Parliament Buildings, Hobart, Tasmania, Australia ca. 1868By Remembering the Past Australia / August 12, 2020 / Australia / 0 Comments
Hobart, Tasmania, Australia
This image is part of the Colonial Office photographic collection held at The National Archives UK.
Parliament House was originally designed as the Customs House in colonial Georgian architecture style by skilled colonial architect John Lee Archer in 1830. The site for the building had originally been a market but had been converted into timber yards in the 1820s. The site was reserved in 1832 for the building of a customs house due to its close location to the wharves of Sullivans Cove (the building was originally closer to the water’s edge than it is today following further reclamation).
Between 1832 and 1840 golden honey-coloured sandstone was quarried from locations in the Queens Domain and Salamanca Place (now the site of Salamanca Square), and a small railway was constructed to ferry the blocks to the construction site. Construction began on 5 January 1835 and using mostly convict labour, the basement level had been completed by March 1836. By 1838 the second story had been added and the building was ready for the staff of the Customs Department to move into on 1 September 1840.
By 1841 the building was operating as the colony’s customs house. At that time, the Legislative Council, which had been formed in 1825, were meeting in a room adjacent to the old Government House, but the location was less than adequate for such meetings. It was proposed that the meetings should be held in the spacious new ‘Long Room’ of the Customs House, and on 19 June 1841, the first Legislative Council meeting was held within the building.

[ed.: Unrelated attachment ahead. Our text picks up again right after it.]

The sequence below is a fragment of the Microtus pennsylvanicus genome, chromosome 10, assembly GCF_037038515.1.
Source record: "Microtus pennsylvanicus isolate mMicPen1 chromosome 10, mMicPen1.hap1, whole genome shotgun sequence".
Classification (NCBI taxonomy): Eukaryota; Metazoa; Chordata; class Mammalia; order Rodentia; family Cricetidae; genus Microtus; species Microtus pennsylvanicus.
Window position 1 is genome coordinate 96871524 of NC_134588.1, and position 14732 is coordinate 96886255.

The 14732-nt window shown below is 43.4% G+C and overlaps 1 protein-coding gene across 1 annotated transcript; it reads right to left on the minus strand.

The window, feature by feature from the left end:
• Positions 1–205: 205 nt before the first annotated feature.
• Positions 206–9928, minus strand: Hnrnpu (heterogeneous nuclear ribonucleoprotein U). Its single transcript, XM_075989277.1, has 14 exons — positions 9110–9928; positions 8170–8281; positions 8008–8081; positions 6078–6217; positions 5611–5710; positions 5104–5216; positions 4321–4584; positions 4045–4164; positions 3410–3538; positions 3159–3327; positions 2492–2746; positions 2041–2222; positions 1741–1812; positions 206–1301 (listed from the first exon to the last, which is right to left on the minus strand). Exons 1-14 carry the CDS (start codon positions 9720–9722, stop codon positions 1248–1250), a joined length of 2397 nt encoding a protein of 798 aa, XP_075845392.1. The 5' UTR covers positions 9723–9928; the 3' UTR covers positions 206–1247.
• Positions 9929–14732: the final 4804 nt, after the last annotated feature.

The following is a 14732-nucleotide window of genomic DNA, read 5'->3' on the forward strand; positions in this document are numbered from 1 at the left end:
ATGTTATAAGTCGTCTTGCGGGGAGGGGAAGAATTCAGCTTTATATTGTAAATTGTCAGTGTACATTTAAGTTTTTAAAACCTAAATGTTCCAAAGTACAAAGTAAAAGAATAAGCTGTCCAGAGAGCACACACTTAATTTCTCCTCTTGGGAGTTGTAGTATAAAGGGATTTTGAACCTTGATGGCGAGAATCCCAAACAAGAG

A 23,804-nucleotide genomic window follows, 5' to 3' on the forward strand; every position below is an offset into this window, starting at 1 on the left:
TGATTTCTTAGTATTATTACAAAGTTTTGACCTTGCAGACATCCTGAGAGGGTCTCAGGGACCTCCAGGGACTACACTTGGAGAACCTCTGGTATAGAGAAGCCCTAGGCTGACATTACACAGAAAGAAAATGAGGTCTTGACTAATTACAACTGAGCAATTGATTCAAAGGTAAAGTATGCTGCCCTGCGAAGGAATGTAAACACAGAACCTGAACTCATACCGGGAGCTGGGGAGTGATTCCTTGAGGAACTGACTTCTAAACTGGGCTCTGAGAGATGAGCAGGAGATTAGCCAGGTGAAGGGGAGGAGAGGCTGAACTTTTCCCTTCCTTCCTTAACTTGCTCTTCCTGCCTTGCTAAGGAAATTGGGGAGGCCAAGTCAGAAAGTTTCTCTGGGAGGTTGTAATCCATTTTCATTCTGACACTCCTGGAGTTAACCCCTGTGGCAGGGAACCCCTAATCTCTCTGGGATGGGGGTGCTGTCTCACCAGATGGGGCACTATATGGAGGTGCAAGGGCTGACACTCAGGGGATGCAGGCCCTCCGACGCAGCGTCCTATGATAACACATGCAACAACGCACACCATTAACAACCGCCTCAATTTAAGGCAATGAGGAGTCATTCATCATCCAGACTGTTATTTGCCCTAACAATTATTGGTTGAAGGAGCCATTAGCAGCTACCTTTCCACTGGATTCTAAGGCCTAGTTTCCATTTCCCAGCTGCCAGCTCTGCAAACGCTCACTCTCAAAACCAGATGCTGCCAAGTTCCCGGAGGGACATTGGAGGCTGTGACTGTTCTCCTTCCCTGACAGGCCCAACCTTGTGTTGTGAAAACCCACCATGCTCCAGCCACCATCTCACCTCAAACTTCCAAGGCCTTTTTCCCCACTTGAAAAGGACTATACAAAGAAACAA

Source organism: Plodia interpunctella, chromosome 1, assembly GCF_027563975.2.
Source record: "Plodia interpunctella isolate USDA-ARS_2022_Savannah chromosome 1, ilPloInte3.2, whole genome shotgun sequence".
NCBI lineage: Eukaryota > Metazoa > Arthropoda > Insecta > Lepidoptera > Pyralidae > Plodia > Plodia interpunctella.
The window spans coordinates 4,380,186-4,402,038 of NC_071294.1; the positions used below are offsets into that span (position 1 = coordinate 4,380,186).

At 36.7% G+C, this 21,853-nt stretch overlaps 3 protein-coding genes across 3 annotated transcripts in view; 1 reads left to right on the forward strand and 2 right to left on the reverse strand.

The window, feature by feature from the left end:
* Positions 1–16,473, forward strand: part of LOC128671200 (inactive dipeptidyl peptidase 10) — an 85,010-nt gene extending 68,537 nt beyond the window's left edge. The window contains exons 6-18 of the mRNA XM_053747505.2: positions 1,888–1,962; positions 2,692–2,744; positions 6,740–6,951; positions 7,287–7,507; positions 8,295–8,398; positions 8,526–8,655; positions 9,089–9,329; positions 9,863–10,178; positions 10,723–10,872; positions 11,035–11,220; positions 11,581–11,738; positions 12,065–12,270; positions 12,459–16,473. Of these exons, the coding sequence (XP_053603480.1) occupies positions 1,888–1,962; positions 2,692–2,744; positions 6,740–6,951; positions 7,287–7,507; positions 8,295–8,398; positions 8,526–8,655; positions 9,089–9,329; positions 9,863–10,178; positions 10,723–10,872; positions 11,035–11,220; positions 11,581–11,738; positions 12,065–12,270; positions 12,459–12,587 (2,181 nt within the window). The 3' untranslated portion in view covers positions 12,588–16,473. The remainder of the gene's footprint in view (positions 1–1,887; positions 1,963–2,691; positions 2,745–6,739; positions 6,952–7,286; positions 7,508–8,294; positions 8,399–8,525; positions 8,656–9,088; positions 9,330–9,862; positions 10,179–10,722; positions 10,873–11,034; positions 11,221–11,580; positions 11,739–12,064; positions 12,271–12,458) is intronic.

Following the establishment of responsible self-government in 1856, the building was renovated in April of that year in order to make provisions for housing the new bicameral parliament. The new House of Assembly met in the Long Room, where the Legislative Council had previously met, and the Legislative Council moved into a new ornate Chamber, where they still meet today.
The Customs Department finally moved out of the building altogether in 1904, moving to a new location in Davey Street next to the Tasmanian Museum and Art Gallery, leaving the building be solely occupied by the Parliament of Tasmania. [Wikipedia]
Photograph showing the Parliament House, the bottom of Murray Street, Hobart, Tasmania, Australia. Original photo ca. 1868.
From the collection of: